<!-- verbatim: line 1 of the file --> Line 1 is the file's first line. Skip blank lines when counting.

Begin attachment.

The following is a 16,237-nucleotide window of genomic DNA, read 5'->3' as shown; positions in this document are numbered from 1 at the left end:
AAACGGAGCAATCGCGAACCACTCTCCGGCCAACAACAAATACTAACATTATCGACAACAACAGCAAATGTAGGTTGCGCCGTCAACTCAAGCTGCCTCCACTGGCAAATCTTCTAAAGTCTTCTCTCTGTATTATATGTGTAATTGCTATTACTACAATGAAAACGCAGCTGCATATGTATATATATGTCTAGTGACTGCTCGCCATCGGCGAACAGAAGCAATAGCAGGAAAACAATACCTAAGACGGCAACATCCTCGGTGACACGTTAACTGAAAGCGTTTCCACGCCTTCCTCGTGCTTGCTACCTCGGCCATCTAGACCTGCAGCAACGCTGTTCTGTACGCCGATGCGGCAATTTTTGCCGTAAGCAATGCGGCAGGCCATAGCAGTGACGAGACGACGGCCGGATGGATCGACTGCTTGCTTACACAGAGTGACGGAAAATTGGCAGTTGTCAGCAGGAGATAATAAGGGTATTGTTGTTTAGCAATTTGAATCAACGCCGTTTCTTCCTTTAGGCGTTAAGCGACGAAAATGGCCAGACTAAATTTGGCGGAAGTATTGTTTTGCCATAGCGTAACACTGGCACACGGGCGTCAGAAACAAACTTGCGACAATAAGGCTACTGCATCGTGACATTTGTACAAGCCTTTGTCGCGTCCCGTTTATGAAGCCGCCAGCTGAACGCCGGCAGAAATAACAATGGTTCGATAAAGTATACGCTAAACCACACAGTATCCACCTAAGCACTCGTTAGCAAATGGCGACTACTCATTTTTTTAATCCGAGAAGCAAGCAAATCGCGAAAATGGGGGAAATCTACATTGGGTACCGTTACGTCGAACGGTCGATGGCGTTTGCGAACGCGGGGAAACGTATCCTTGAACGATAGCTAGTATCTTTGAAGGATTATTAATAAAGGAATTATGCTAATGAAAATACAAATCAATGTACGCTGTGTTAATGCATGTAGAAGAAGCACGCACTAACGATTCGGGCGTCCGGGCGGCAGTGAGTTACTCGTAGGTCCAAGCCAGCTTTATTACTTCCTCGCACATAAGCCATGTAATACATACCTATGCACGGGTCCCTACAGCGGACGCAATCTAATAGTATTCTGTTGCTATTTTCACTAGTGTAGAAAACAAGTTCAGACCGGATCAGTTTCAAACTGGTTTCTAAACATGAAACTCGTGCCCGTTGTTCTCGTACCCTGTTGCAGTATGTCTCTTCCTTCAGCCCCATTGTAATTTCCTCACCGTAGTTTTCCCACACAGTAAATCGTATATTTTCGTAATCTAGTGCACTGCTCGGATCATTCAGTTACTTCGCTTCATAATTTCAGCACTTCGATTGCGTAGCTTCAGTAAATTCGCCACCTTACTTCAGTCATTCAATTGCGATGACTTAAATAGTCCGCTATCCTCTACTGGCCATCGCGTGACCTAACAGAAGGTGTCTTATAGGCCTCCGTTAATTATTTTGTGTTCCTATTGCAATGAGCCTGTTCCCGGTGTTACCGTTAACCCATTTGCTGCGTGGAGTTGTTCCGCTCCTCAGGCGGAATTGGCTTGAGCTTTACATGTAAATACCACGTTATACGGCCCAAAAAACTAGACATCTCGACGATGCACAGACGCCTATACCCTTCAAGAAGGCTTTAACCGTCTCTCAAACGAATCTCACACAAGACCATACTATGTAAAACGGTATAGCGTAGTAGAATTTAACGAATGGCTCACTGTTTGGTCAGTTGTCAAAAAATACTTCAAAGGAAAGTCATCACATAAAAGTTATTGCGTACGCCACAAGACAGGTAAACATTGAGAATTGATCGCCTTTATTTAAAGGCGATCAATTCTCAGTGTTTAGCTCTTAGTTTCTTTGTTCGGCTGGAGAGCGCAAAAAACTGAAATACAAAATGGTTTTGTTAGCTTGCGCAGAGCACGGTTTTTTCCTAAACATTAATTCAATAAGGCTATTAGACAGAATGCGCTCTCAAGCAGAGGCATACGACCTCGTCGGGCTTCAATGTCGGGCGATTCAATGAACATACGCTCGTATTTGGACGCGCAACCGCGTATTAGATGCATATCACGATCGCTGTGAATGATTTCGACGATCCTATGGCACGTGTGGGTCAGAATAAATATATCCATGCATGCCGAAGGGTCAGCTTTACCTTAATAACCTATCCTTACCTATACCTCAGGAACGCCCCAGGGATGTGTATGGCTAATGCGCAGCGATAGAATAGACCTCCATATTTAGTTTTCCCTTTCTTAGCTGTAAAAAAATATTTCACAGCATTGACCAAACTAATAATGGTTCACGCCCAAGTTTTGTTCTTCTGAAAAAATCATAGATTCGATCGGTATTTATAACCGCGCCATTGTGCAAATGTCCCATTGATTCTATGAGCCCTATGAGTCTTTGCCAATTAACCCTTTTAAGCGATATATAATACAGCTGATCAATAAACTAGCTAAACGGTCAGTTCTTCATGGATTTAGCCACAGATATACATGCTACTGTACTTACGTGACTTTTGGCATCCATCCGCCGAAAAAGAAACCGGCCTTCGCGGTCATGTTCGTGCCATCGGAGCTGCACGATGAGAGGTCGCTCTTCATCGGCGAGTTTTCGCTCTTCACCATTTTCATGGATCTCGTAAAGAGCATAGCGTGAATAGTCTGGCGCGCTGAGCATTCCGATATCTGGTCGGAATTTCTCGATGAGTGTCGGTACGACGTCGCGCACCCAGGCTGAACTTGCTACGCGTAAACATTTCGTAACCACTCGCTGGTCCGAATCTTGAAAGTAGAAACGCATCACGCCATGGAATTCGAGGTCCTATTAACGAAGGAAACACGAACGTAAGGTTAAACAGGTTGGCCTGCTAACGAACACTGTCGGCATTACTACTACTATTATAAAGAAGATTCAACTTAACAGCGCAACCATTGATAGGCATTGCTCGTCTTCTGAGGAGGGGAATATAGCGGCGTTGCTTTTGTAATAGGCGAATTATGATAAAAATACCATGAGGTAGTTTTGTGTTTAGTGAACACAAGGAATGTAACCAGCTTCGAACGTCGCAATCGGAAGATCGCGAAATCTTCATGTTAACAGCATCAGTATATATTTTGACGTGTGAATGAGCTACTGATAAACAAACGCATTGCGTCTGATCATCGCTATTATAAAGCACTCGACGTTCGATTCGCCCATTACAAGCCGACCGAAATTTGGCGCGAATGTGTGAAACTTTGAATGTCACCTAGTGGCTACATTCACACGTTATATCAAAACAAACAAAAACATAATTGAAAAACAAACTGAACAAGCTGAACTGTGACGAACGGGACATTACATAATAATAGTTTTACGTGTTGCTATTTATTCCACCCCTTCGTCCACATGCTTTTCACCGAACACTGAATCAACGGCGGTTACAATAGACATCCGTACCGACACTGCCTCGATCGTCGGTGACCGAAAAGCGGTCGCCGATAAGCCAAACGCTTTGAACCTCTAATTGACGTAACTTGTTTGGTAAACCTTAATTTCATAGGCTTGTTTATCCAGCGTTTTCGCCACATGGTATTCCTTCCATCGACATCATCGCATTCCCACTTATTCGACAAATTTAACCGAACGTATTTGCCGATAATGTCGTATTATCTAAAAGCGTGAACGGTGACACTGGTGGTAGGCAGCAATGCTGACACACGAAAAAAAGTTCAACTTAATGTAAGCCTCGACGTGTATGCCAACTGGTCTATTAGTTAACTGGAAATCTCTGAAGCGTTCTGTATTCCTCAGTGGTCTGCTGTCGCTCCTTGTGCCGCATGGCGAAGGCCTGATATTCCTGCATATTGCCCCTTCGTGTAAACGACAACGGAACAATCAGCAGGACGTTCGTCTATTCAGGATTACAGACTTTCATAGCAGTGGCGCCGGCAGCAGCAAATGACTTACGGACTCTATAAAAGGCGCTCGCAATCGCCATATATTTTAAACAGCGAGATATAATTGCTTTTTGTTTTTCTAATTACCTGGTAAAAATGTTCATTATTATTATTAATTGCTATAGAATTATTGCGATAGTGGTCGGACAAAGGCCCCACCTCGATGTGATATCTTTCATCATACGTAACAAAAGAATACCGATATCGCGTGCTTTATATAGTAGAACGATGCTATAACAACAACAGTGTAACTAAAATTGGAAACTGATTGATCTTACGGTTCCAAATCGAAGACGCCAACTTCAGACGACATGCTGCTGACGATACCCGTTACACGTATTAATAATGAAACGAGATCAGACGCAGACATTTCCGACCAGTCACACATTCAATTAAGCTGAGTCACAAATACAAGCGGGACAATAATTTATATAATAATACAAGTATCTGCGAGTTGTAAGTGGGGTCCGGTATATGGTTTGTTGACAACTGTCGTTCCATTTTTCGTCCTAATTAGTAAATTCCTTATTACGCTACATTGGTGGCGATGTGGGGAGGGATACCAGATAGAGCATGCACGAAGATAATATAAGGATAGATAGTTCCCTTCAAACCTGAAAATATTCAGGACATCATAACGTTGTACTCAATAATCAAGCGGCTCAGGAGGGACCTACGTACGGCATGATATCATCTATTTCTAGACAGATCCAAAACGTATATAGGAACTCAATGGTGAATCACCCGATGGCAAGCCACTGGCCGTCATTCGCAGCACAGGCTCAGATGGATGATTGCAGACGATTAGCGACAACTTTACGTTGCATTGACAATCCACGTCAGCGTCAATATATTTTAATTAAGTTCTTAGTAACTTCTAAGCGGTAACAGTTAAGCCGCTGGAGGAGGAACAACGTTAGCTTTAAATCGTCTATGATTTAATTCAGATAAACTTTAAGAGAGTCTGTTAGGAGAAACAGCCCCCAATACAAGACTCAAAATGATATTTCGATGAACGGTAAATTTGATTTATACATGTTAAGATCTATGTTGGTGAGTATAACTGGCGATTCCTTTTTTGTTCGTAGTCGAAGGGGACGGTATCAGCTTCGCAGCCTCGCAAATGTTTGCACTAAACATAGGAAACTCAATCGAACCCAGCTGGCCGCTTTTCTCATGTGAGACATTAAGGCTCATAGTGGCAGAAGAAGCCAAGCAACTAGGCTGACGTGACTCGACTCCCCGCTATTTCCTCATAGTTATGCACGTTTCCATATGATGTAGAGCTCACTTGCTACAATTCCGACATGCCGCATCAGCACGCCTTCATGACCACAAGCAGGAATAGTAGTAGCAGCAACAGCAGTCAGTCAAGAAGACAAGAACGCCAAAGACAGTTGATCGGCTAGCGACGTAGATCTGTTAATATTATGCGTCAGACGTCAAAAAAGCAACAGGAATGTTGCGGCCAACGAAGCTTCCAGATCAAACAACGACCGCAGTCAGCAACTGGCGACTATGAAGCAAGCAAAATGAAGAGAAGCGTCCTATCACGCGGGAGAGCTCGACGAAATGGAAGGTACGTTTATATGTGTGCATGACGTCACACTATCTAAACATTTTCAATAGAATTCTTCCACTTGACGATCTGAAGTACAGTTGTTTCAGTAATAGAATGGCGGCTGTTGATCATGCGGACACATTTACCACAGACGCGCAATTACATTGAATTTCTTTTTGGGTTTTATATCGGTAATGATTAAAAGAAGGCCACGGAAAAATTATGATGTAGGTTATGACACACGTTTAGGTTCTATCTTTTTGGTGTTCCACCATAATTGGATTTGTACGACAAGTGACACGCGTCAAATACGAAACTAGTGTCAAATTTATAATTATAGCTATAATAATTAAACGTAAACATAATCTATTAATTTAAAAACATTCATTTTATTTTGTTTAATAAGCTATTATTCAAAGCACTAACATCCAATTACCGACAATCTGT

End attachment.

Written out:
The following is a 16,237-nucleotide window of genomic DNA, read 5'->3' as shown; positions in this document are numbered from 1 at the left end: